Bankers got what they wished for when the Federal Open Market Committee raised the federal funds rate by 25 basis points this week, but industry experts are warning that there are some downsides to higher rates.

For example, the rise in yields on short-term and long-term Treasury bonds can reduce the value of many banks' securities portfolios. Bond prices fall when yields rise, making the securities held in banks' portfolios less attractive to potential buyers.

Another effect is that hedges on various types of assets may now come home to roost. The $33 billion-asset BOK Financial in Tulsa, Okla., announced plans on Wednesday to record a charge to cover the negative result of hedging and one analyst predicted more banks will do the same in coming weeks.

Higher rates also mean that banks must eventually pay more to depositors. Mortgage-refinancing activity is expected to slow, meaning less fee income. Also, loan demand still remains pretty sluggish, and some industry experts say it will need to pick up before banks realize any meaningful benefit from rising rates,

"Everyone sees nothing but good" in higher rates, Frederick Cannon, global research director at Keefe, Bruyette & Woods, said in an interview. "Yields are up for banks and, all things equal, it will help net interest margins, but there are some offsets too."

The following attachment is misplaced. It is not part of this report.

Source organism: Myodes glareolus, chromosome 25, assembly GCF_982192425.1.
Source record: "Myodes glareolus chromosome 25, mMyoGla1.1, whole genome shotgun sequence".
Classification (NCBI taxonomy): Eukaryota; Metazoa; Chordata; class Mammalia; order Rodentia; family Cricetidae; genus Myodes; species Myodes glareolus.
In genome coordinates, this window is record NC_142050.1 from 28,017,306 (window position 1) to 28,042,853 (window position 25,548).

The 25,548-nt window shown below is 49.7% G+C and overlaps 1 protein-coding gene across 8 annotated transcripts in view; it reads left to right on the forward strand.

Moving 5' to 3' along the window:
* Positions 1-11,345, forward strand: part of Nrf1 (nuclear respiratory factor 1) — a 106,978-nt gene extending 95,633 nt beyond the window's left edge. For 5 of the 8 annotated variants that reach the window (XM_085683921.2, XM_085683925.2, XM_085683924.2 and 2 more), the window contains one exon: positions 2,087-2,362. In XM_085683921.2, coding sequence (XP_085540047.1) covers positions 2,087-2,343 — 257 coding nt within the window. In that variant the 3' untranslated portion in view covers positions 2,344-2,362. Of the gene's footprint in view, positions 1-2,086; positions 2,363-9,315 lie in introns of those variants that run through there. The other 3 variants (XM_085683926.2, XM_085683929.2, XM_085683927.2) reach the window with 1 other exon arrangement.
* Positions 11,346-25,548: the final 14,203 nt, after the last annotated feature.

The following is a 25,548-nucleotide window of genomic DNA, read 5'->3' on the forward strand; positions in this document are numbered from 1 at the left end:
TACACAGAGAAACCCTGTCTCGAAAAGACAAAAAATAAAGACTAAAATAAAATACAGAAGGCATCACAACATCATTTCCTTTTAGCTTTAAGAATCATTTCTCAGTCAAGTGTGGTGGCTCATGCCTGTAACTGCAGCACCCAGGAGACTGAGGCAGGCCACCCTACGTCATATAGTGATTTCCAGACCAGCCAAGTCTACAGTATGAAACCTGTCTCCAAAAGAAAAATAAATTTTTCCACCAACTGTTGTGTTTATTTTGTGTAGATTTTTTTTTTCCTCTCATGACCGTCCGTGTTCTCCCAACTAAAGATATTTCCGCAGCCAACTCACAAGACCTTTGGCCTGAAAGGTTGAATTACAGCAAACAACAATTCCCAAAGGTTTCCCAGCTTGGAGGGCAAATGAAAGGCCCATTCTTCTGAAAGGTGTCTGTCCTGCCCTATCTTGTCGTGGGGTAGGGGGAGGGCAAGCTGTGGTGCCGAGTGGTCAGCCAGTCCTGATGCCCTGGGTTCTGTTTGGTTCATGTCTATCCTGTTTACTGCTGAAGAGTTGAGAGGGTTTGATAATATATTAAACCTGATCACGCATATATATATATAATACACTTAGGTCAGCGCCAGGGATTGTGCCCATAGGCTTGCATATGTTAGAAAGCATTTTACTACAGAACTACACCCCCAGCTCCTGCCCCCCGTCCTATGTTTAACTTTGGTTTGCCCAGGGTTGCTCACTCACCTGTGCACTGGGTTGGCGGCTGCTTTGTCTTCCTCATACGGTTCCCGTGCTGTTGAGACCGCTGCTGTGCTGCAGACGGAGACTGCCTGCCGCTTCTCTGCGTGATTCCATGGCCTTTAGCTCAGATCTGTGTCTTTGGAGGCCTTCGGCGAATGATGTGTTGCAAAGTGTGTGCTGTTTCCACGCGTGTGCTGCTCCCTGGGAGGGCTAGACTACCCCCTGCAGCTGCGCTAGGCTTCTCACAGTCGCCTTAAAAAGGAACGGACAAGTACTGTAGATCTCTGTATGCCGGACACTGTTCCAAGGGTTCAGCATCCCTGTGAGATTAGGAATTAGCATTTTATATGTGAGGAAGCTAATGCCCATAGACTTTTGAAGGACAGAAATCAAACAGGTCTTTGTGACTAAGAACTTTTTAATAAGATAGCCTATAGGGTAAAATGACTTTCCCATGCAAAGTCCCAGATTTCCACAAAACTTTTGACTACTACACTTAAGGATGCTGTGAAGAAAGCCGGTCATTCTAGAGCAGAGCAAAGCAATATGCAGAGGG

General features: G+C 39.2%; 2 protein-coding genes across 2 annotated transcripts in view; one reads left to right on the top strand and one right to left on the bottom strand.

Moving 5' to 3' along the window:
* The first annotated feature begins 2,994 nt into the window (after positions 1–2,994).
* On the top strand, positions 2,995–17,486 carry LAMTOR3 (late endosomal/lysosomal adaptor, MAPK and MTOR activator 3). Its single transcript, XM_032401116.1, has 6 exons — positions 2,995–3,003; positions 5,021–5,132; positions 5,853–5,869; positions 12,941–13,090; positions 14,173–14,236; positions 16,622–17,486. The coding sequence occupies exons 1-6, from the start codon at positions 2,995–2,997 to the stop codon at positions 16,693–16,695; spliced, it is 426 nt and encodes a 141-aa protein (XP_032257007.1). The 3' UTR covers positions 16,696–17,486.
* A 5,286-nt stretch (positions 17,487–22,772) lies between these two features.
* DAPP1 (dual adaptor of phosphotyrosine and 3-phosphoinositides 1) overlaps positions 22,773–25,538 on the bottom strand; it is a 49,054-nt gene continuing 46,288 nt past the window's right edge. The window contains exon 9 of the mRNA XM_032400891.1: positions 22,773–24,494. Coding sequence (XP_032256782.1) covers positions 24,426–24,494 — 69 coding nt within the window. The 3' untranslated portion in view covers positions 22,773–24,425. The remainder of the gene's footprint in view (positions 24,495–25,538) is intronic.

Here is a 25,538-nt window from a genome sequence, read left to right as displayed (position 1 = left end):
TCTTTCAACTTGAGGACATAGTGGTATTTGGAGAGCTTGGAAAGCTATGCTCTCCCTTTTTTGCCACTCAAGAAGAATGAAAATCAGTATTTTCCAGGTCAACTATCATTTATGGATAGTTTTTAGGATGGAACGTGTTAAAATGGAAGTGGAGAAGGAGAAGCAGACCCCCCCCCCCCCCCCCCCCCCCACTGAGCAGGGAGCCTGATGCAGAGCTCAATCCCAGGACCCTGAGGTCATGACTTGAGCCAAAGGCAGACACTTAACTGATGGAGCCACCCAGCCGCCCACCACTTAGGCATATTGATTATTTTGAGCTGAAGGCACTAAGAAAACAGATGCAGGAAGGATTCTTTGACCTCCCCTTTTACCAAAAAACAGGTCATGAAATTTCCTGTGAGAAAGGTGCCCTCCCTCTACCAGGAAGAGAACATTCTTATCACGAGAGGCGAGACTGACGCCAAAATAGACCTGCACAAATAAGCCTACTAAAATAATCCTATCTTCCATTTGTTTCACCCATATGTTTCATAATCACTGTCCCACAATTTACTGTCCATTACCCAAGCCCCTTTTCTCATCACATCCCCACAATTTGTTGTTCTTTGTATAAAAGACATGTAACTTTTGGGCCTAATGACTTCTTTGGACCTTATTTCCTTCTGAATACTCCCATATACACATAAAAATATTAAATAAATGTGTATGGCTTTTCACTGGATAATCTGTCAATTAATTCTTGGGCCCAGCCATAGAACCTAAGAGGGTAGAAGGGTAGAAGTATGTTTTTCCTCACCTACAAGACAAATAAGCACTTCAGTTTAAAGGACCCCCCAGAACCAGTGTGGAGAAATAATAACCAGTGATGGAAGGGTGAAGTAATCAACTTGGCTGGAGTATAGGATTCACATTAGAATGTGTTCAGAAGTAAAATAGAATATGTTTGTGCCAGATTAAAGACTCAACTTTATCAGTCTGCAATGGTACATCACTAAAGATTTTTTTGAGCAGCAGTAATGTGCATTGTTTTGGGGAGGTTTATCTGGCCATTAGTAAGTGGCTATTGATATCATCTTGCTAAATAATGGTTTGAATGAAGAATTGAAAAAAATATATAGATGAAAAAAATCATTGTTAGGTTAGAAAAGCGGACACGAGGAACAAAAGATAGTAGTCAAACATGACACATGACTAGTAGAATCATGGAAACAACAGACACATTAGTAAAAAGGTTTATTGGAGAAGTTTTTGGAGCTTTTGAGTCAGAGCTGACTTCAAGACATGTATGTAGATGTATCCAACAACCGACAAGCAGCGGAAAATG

If a bank's bond portfolio declines in value, the effect can manifest in different ways on the balance sheet. Earnings can take a hit if a bank sells securities at a lower value and realizes a loss on the transaction, or if the bank takes other steps to reposition its balance sheet, such as recording a charge to cover for reduced values, said Joe Fenech, an analyst at Hovde Group.

Equity levels could also fall as rates rise.

The yield on the benchmark 10-year Treasury rose to 2.525% on Wednesday and is up 66 basis points since Nov. 8. Yields on the 3-year and 5-year Treasury have also risen in recent weeks.

If rates rise further and bonds lose value, a bank's tangible book value and tangible common equity could take a hit, Brian Martin, an analyst at FIG Partners, said in an interview.

Banks that fit a certain profile are more likely to be hurt most by rising rates, Martin said. Those are institutions with a low ratio of loans to deposits, as well as a high level of securities classified as available for sale. (Securities classified as held-to-maturity are not affected by rising bond yields, because companies are not required to mark-to-market the value of held-to-maturity bonds at the end of each quarter.)

Banks in this category "have been benefitting for years because rates have been going down," Martin said. But the fourth quarter "is just the first quarter to see the change from the upside in yield. Some of the benefit they've gotten in the past will reverse."

Some bankers have managed their securities books with an eye toward the day when interest rates would be higher. It has taken years of patience, but the $118 million-asset Mississippi River Bank in Belle Chasse, La., should be in good shape, CEO Michael Bush said in an interview.

"Regulators teach you to ladder your securities portfolio, but the ladder has been lying on the ground for almost eight years," Bush said.